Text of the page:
U.N. Chief Rebuts Critics of the Iraq “Oil for Food” Program

U.N. Chief Rebuts Critics of the Iraq “Oil for Food” Program

April 23, 2004

UNITED NATIONS, April 22 – Secretary General Kofi Annan struck back
Thursday at critics of the United Nations and his leadership, saying
they were treating unproven charges as facts and ignoring the good
that the “oil for food” program brought Iraqis despite its
scandal-ridden management.

The allegations of corruption have battered the United Nations just as
it is being given the lead role in shaping an interim government in
Iraq. Mr. Annan has responded by appointing a panel of three to
investigate the charges, headed by Paul A. Volcker, a former chairman
of the United States Federal Reserve.

Several Congressional committees, saying they distrust the United
Nations’ willingness to examine itself, are looking into the
case. United Nations detractors have seized on the reports to call
into question the organization’s work in the Iraqi transition and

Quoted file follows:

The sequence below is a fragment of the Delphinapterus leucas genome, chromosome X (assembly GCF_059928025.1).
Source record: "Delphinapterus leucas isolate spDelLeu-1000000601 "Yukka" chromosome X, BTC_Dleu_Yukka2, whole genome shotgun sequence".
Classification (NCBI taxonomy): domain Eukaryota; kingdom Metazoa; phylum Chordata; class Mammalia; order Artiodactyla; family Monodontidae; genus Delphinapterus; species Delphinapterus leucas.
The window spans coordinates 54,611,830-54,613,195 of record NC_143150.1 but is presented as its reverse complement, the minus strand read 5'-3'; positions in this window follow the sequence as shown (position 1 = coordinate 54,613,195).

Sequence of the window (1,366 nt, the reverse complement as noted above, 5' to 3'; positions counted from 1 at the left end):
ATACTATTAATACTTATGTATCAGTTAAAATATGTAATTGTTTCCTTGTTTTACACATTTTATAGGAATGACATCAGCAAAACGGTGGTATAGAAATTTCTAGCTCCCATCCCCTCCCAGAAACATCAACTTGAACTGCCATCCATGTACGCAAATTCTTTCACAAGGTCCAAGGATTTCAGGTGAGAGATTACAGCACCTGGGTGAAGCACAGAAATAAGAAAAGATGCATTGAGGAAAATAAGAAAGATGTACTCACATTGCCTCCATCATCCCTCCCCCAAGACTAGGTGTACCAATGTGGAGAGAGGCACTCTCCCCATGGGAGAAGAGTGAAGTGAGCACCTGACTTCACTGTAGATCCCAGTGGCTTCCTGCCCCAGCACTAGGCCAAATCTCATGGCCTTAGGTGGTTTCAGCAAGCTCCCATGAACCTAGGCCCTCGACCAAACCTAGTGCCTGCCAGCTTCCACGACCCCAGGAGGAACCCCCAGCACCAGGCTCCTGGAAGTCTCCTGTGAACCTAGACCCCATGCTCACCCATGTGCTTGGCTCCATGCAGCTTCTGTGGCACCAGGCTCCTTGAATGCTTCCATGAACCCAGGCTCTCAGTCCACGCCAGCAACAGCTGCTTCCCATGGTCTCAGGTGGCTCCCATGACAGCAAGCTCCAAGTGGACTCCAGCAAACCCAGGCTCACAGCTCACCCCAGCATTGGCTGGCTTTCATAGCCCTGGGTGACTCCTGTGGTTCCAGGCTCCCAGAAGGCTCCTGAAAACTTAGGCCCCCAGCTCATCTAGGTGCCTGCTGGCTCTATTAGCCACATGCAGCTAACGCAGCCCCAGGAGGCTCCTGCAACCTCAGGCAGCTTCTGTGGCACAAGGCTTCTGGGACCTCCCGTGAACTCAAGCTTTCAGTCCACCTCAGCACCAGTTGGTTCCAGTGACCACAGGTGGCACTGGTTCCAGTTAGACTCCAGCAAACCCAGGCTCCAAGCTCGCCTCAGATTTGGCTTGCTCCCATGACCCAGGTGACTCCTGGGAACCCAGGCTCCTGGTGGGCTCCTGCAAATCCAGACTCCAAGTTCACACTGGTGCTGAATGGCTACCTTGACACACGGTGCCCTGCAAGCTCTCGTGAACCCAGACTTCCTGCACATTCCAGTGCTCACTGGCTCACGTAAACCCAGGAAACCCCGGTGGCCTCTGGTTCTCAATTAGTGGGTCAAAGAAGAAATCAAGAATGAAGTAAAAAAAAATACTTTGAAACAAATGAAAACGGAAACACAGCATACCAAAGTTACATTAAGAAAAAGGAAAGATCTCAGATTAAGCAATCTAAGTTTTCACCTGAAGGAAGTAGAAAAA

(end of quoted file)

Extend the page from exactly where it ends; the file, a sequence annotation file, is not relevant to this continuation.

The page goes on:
Mr. Annan’s fitness to remain in office.

“I think it is unfortunate that there have been so many allegations,
and some of it is being handled as if they were facts, and that is why
we need to have this investigation done,” Mr. Annan said Thursday.

“And in all this, ” he added, “what has been lost is the fact that
the oil-for-food program did provide relief to the Iraqi
population. Every household was touched.”

The Security Council began the program in 1996 to enable Iraq to sell
oil and devote the proceeds to humanitarian purchases as a way of
easing the effects of the sanctions imposed after the Persian Gulf war
of 1991. According to the General Accounting Office, the investigative
arm of the United States Congress, Saddam Hussein’s government skimmed
$10.1 billion from the $67 billion program.

Mr. Annan said that he had met Wednesday with Benon V. Sevan, the
former head of the program, and that Mr. Sevan had promised to
cooperate with the investigation. Mr. Sevan’s name was reportedly
discovered on an Iraqi Trade Ministry document saying he had received
an illegal oil allotment himself worth up to $3.5 million. Mr. Annan
said Mr. Sevan had repeated his past denials of the charge.

The Security Council unanimously approved a resolution on Wednesday
endorsing the inquiry.

Joining Mr. Volcker, 76, on the panel are Richard J. Goldstone, 65, a
South African judge who served as prosecutor for the International
Criminal Tribunals for Rwanda and the former Yugoslavia, and Mark
Pieth, 50, a Swiss law professor with expertise in tracking money

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